CBC Investigates

Anthony and Cheryl Britch plead with bank for their house

Anthony and Cheryl Britch say TD Bank is foreclosing on their home after a health crisis and a disgraced debt consolidator left them broke and unable to pay their skyrocketing, high ratio mortgage payments.

Bank reviewing foreclosure after CBC makes inquiries

Anthony and Cheryl Britch plead with bank for their house after their 'High Ratio Home Equity Line of Credit' went off the rails 2:21

Anthony and Cheryl Britch say TD Bank is foreclosing on their home after a health crisis and a disgraced debt consolidator left them broke and unable to pay the skyrocketing, high ratio mortgage payments on a $253,000 debt.

"We were misled. I feel we were tricked." said Cheryl Britch, 48.

Britch says in 2008, TD Bank convinced them to sign up for a new product called a `High Ratio Home Equity Line of Credit` that would consolidate their debt and require interest-only payments for five years.

The Britches would then pay off the principal, plus interest over the following 20 years.

Anthony Britch with his wife Cheryl at Chilliwack Hospital (CBC)

The mortgage specialist "was very gung-ho, thought this would be the perfect answer to our prayers" said Britch whose husband suffers from Ankylosing Spondylitis, and has had two heart attacks.

Britch claims she asked the TD specialist how much the payments would be after the 5 year interest only period expired.

"She said it would probably be a few hundred dollars [more] , and I said oh, okay" said Britch who claims the contract wasn't clearly explained.

Two years later her husband was diagnosed with a painful form of arthritis called transverse myelitis.

"He is basically numb and tingly all over 24 hours a day. It's very painful" she said, explaining she had to quit her job at Walmart to care for him, and max out their line of credit.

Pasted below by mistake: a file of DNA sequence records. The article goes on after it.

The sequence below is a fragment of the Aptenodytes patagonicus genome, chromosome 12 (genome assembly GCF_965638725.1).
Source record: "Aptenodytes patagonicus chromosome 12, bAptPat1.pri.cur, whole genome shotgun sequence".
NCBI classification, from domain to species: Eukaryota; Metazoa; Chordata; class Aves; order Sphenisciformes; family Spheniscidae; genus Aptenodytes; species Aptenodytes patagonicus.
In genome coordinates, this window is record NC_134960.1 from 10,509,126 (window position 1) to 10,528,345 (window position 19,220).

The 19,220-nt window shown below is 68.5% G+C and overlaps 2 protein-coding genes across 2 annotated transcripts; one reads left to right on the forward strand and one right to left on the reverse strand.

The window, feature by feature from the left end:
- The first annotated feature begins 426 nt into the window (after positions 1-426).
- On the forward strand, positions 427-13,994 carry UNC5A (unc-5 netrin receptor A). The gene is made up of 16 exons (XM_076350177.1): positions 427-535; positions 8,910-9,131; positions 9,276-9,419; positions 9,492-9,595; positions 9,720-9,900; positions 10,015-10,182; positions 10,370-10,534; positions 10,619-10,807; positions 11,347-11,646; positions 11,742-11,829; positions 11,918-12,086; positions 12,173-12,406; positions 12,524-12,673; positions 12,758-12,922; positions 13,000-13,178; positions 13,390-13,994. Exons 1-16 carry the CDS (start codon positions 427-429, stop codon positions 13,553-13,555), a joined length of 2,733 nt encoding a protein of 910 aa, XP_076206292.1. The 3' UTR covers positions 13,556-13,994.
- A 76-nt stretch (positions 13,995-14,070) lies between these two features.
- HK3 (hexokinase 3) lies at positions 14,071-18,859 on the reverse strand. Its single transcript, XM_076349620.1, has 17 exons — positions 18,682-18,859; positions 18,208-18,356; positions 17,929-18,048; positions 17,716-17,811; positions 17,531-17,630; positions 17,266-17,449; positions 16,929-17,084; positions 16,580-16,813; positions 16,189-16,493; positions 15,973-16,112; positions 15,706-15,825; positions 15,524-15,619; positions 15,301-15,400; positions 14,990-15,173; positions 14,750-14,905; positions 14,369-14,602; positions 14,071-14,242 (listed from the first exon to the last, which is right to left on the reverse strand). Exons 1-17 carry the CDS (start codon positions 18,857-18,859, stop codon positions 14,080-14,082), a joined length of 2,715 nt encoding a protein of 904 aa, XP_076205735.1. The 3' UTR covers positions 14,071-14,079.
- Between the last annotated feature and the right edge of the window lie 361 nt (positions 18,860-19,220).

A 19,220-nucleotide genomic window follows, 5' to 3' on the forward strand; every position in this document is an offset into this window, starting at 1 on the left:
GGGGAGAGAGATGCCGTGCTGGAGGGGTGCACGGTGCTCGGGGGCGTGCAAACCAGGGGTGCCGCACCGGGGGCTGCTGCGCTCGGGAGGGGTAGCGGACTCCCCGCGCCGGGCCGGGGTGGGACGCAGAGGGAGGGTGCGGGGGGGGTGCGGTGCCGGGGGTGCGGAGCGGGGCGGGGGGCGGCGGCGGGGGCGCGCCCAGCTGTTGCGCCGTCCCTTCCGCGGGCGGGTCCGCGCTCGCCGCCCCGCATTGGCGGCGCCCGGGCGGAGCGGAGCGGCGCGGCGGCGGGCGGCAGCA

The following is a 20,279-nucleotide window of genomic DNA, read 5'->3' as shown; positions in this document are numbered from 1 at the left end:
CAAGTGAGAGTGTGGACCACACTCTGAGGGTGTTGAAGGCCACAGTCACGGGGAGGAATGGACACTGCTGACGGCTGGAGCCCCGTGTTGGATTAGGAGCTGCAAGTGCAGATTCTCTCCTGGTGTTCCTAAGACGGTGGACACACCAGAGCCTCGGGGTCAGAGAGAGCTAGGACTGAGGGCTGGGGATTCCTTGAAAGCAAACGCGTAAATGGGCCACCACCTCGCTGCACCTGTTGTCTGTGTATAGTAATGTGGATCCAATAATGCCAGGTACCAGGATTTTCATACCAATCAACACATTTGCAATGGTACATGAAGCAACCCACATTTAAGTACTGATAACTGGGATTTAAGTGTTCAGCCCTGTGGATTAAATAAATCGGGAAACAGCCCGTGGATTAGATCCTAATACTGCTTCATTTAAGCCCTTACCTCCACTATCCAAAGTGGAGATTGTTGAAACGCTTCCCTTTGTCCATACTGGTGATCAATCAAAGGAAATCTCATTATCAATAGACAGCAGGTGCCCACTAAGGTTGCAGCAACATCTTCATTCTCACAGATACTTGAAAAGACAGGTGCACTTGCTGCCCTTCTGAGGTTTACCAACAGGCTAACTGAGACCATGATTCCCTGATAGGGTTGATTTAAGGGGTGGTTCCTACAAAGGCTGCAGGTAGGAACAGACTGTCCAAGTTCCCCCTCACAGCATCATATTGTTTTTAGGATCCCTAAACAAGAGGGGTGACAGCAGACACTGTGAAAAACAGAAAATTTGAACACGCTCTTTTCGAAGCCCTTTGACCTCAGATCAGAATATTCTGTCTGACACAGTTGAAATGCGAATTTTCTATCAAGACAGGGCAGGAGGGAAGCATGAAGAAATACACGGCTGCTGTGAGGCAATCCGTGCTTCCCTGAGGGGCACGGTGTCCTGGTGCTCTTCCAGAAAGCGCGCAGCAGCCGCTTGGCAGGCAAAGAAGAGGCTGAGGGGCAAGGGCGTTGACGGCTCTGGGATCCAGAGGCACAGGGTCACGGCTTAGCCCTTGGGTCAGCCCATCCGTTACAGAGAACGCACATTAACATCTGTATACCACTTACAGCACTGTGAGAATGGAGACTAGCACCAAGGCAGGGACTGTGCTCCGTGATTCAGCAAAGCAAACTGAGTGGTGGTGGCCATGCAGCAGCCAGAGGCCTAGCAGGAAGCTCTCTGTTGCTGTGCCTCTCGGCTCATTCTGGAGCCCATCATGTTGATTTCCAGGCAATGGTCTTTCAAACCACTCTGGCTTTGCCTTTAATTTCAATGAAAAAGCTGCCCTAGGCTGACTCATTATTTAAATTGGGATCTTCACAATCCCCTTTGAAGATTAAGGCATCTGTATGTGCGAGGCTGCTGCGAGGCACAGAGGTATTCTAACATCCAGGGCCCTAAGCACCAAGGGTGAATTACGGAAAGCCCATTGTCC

Payments more than double

Anthony Britch says after five years, they were shocked when their payments more than doubled.

"After the interest-only period stopped they suddenly start reducing the credit limit and because we hadn't reduced the amount we owed because of the issues with my health, it just keeps growing and growing" said Britch whose payments ballooned from $850 to $1,900 a month.

The Britch's Chilliwack townhouse which the TD Bank was seeking to foreclose. (cbc)

Realizing they were in financial trouble, the couple went to a debt consolidation firm in 2012.

Options Credit Canada promised to renegotiate with their other creditors and pay each one monthly.

But a year later the Britches were horrified to discover their creditors were never paid a dime. They say they lost a total of $12,000, were forced into bankruptcy and are one of dozens of people claiming their credit was ruined by Don Antle, who is now facing several lawsuits.

Antle has not responded to CBC's request for an interview. Consumer Protection BC revoked his license for failing to comply with industry regulations.

Product no longer offered

The Britches then asked TD to turn their line of credit into a conventional mortgage, but they didn't qualify. The bank began to foreclose on the  townhouse, assessed at $208,000 according to property tax records.